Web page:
The key environmental characteristics of each group, or biotope, were subsequently identified using ordination techniques and, together with characteristic fauna, form the biotope description. The samples are provided as a map of classified points which can be viewed alone or together with the predicted full coverage general biotope map as required.
Predicted distribution of general biotopes – raster map
The full coverage raster biotope map shows the predicted distribution of biotopes in the Barents Sea based on models which combine the observed biotopes with environmental data. This approach allows us to use predictions to fill in the gaps between MAREANO stations and sample points and provide a full coverage map of probable biotope occurrence.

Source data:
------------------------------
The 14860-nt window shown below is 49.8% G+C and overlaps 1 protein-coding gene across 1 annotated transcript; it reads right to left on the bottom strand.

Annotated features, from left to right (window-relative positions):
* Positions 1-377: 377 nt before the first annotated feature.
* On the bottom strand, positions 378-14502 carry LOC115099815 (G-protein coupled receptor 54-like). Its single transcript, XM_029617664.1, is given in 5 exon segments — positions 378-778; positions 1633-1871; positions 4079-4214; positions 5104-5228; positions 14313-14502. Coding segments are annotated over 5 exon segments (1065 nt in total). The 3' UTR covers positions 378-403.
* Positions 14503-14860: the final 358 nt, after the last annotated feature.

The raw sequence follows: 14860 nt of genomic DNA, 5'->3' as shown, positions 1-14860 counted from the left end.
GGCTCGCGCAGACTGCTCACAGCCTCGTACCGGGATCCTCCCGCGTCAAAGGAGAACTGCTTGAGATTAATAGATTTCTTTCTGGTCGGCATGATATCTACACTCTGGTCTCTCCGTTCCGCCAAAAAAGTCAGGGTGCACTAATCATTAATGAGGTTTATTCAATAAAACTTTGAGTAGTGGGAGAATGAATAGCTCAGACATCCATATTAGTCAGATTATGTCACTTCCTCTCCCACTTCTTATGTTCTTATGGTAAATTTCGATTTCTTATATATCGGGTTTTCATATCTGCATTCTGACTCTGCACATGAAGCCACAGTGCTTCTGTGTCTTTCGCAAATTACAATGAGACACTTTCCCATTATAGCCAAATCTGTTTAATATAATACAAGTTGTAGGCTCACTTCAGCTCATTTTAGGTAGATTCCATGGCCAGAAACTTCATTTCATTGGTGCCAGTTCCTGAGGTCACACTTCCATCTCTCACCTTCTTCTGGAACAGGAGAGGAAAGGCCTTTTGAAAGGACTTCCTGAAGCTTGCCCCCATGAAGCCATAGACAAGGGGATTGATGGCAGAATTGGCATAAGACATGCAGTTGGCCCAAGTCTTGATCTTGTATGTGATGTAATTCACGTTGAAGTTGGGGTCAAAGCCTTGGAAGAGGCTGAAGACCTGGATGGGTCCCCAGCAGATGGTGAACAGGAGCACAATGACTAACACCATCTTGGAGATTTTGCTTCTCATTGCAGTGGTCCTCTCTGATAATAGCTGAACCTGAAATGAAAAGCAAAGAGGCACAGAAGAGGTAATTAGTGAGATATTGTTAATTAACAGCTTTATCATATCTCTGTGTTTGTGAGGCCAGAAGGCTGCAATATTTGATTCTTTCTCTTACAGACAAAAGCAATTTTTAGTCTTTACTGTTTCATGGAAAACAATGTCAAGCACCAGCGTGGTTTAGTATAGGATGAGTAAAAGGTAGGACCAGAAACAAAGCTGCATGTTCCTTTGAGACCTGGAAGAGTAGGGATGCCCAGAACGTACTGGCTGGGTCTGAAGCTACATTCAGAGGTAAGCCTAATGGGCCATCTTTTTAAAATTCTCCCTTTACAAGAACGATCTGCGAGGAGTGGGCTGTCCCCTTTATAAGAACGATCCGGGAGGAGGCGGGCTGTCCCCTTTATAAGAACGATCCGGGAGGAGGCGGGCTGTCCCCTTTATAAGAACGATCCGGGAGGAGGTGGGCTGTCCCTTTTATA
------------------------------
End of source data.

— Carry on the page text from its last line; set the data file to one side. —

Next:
Modelling and prediction was conducted using Random Forest models using the Ranger package in R. Environmental predictor variables were pre-selected for biological relevance based on comparison with TWINSPAN splits. These include oceanographic variables (temperature, salinity, bottom current strength, satellite derived variables), bathymetry, geological variables (sediment type, landscape), geographic variables (X,Y coordinates). The best predictor variables i.e. those used in the final model were identified though a combination of model performance statistics and visual validation of the predicted map. Visual validation, although somewhat subjective, was found to be an important step since performance statistics alone can fail to distinguish between results that are artificially influenced by results from one of more predictor variable. During map development several methods for automated selection of optimal predictor variables were tested, however no methods were found to outperform our combined approach.